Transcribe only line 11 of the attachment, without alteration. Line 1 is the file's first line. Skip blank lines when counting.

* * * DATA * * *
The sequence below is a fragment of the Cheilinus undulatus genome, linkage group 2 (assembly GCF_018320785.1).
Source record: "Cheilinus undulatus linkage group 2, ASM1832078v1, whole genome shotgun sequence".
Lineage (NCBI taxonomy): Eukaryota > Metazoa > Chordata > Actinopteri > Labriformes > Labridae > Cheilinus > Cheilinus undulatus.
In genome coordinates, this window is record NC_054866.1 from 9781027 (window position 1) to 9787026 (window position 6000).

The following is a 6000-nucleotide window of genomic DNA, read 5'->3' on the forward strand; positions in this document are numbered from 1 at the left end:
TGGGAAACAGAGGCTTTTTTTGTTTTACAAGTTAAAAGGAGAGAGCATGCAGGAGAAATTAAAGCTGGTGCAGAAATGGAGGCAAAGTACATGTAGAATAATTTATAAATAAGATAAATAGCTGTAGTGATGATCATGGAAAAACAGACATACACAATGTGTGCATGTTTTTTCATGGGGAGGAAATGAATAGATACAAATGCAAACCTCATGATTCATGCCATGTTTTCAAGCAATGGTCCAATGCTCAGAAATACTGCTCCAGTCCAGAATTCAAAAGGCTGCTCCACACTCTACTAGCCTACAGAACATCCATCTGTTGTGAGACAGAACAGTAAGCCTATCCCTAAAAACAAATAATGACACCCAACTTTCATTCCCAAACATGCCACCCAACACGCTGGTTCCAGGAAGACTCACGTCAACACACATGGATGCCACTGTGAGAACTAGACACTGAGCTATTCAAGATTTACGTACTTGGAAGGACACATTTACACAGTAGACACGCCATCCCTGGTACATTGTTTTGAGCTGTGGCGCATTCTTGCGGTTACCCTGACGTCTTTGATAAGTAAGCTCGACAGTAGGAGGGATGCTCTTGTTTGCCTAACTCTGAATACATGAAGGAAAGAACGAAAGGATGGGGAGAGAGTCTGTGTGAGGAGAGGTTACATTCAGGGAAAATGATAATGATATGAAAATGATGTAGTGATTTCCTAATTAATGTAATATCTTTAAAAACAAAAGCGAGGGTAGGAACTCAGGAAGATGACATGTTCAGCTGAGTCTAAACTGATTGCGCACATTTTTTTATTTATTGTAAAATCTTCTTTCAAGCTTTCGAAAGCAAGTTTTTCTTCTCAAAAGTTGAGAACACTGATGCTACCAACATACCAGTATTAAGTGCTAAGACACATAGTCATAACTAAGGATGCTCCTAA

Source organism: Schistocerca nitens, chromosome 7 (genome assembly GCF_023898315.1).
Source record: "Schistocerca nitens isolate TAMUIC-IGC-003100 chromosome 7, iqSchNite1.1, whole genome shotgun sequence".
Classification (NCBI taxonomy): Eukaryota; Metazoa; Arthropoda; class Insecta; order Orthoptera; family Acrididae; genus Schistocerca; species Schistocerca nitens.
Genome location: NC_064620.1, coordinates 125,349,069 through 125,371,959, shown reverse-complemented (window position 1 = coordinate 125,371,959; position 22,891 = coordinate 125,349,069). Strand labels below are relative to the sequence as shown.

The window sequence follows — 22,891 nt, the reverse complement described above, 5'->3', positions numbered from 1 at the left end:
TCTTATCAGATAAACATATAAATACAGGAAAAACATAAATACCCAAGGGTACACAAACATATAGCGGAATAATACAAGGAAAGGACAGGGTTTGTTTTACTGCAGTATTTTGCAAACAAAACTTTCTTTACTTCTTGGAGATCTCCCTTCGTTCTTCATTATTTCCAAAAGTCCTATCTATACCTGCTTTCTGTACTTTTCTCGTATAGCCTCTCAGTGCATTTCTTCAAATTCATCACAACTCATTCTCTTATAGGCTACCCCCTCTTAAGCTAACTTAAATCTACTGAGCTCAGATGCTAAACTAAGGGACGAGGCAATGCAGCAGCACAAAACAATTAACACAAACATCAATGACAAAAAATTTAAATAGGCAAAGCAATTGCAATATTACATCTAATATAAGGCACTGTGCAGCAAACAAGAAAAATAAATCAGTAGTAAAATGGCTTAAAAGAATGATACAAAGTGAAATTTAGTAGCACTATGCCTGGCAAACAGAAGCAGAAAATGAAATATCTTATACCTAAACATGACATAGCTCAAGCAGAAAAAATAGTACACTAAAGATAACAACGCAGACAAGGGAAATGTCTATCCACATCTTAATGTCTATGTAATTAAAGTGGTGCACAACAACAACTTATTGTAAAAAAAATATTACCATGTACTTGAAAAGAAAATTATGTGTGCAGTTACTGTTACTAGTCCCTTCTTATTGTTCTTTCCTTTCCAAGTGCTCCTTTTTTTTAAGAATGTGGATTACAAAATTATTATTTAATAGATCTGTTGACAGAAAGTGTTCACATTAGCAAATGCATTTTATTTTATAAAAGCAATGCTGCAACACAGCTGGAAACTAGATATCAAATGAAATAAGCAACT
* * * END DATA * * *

The window sequence follows — 22,891 nt, the reverse complement described above, 5'->3', positions numbered from 1 at the left end: